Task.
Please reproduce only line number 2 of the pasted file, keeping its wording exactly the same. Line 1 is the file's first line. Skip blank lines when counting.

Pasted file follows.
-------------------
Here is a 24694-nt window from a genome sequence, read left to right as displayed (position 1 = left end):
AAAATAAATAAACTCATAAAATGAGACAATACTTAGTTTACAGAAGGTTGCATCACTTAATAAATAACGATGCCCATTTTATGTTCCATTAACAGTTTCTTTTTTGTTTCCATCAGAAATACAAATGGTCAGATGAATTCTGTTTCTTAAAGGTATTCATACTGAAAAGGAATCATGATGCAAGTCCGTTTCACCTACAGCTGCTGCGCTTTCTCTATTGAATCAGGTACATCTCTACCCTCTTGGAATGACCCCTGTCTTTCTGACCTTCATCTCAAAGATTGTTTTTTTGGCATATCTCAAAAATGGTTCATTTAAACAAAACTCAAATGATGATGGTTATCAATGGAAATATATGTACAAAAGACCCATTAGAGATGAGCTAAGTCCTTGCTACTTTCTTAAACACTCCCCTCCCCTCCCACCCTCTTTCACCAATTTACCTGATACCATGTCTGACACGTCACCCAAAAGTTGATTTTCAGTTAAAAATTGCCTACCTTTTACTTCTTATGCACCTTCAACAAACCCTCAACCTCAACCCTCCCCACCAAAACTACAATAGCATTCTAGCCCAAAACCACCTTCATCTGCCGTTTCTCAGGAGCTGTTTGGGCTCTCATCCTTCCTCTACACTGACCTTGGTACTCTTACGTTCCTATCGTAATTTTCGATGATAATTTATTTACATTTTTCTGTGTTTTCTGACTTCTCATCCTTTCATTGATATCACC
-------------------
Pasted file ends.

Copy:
AAAATAAATAAACTCATAAAATGAGACAATACTTAGTTTACAGAAGGTTGCATCACTTAATAAATAACGATGCCCATTTTATGTTCCATTAACAGTTTCTTTTTTGTTTCCATCAGAAATACAAATGGTCAGATGAATTCTGTTTCTTAAAGGTATTCATACTGAAAAGGAATCATGATGCAAGTCCGTTTCACCTACAGCTGCTGCGCTTTCTCTATTGAATCAGGTACATCTCTACCCTCTTGGAATGACCCCTGTCTTTCTGACCTTCATCTCAAAGATTGTTTTTTTGGCATATCTCAAAAATGGTTCATTTAAACAAAACTCAAATGATGATGGTTATCAATGGAAATATATGTACAAAAGACCCATTAGAGATGAGCTAAGTCCTTGCTACTTTCTTAAACACTCCCCTCCCCTCCCACCCTCTTTCACCAATTTACCTGATACCATGTCTGACACGTCACCCAAAAGTTGATTTTCAGTTAAAAATTGCCTACCTTTTACTTCTTATGCACCTTCAACAAACCCTCAACCTCAACCCTCCCCACCAAAACTACAATAGCATTCTAGCCCAAAACCACCTTCATCTGCCGTTTCTCAGGAGCTGTTTGGGCTCTCATCCTTCCTCTACACTGACCTTGGTACTCTTACGTTCCTATCGTAATTTTCGATGATAATTTATTTACATTTTTCTGTGTTTTCTGACTTCTCATCCTTTCATTGATATCACC